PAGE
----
American companies that reincorporate abroad are not doing so to avoid paying taxes on U.S. earnings, despite the often misleading impressions left by the rantings of Senators Carl Levin, Dick Durbin, Elizabeth Warren, and others to the contrary. They are doing it to avoid paying U.S. taxes on earnings in other countries.
Twenty-two years ago a bunch of green activists calling themselves “The Earth Summit” met in Rio and invented a way to tour the world at tax-payers’ expense – never-ending conferences on environmental alarms.
In a more rational, moral, compassionate, scientifically literate world, this Cornwall declaration would not be needed. It assesses the “far-reaching, costly policies” that the world’s governments are adopting, supposedly to prevent global warming and climate change. It calls on governments to focus instead on protecting the poor, who desperately need the affordable energy that those policies circumscribe.
Writing in The Orange County Register, the distinguished urbanologist Joel Kotkin notes that many conservatives are now “waging a war on middle-class America” through their support for trendy progressive “smart growth” policies. Such policies are the stock in trade of an urban planning movement that has been in power for about a quarter-century now, promoted by certain business interests (aka rent-seekers) in a coalition with elitist progressive politicians and upper-class and aspiring-upper-class cultural snobs.
The United States has been facing an economic malaise and severe foreign policy issues since the end of the last recession in 2009. Inept energy policies can be blamed for much of these problems. It is prudent for energy policy to be elevated to a number one issue in the 2014 and 2016 elections in order to restore the nation’s economy and international leadership.
With 9-11 nearly upon us, ISIS is brazenly beheading American journalists—with a promise of more to come; Christian congregations have been bombed during worship, churches have been destroyed, monasteries attacked, entire cities purged, hundreds of thousands have fled, while others have been slaughtered; and cities, weapons, banks, and key infrastructures are being captured. Surely, with all of these horrors playing out before our eyes, the crisis in Syria and Iraq is the “most consequential, urgent, sweeping collection of challenges we face.” No, the quote above was made about climate change by Hillary Clinton—the heavy favorite for the Democratic 2016 presidential nomination—before a standing-room-only crowd at Senator Harry Reid’s seventhNational Clean Energy Summit (NCES 7.0) held in Las Vegas on Thursday, September 4.
The total federal government spending in 2013 totaled $3,454,253,000,000—over $3.4 trillion—encompassing defense, highway and transportation costs, public education, immigration services, and government worker salaries, to name a few.
Political rhetoric in the United States, particularly on the right, has a strong tendency to focus on the incomparable economic freedom of Americans and American businesses. They portray the rest of the world as more socialistic and the American system as the closest thing to a free market economy operating in the world. Yet that is far from the truth. In fact, America is swiftly being supplanted as a preferred place of business by many other countries in the rich world.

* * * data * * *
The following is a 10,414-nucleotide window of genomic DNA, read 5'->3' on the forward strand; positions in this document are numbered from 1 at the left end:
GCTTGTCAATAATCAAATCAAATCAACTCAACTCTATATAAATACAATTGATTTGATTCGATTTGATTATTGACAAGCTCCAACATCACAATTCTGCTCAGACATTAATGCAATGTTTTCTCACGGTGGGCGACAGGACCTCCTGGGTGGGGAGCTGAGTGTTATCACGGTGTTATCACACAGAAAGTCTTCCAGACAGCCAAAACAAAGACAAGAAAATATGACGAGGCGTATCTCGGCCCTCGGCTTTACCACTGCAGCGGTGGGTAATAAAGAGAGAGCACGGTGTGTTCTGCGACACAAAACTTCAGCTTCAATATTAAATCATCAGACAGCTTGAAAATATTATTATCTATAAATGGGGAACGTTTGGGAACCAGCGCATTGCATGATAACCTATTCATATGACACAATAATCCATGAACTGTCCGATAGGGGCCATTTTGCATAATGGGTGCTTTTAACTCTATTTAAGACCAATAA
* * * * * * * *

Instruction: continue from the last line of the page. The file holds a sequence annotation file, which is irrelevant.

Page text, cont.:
The New York Times’ utterly ridiculous Editorial Board recently as one addressed Title II Internet regulatory Reclassification and Network Neutrality – and they did so in utterly ridiculous fashion.
We live at a time when politicians and bureaucrats only know one public policy: more and bigger government. Yet, there was a time when even those who served in government defended limited and smaller government. One of the greatest of these died one hundred years ago on August 27, 1914, the Austrian economist Eugen von Böhm-Bawerk.
In elementary school, many of my teachers would place a long banner across the top of the chalkboard, reading “Knowledge Is Power.” The phrase is meant to teach students the importance of education and the empowerment it can bring. For today’s workers, this idiom remains relevant and significant.
These days, when some world leader or politician speaks of the climate—the weather is what is happening right now wherever you are—they are not talking about sunshine or rain. They are talking about a devilishly obscene way of raising money by claiming that it is humans that are threatening the climate with everything they do, from turning on the lights to driving anywhere.
In a desperate effort to keep the global warming hoax alive even though it is now called “climate change”, the meteorologically challenged print and broadcast media is now declaring all weather “extreme” these days.
Gov. Pat Quinn’s “millionaire tax” question, the most recent nonbinding vote added to the bloated November ballot, is not only a misguided effort to draw his base to the polls with blatant class warfare but incredibly poor public policy. Like all “soak the rich” tax schemes, the imposition of increased taxes on high-income earners will discourage new capital and entrepreneurs from entering the state.
How obscene is it for a Florida jury to award $23.6 billion to the widow of a man who died of lung cancer in 1996? She sued R.J. Reynolds Tobacco Company by asserting that her husband had been “fooled” into starting the smoke at age 13. Apparently he had never heard cigarettes referred to as “coffin nails”, a slang term that has been around since the last century. And how come all those patches, chewing gum, and other means to stop smoking had no effect, if used by her late husband?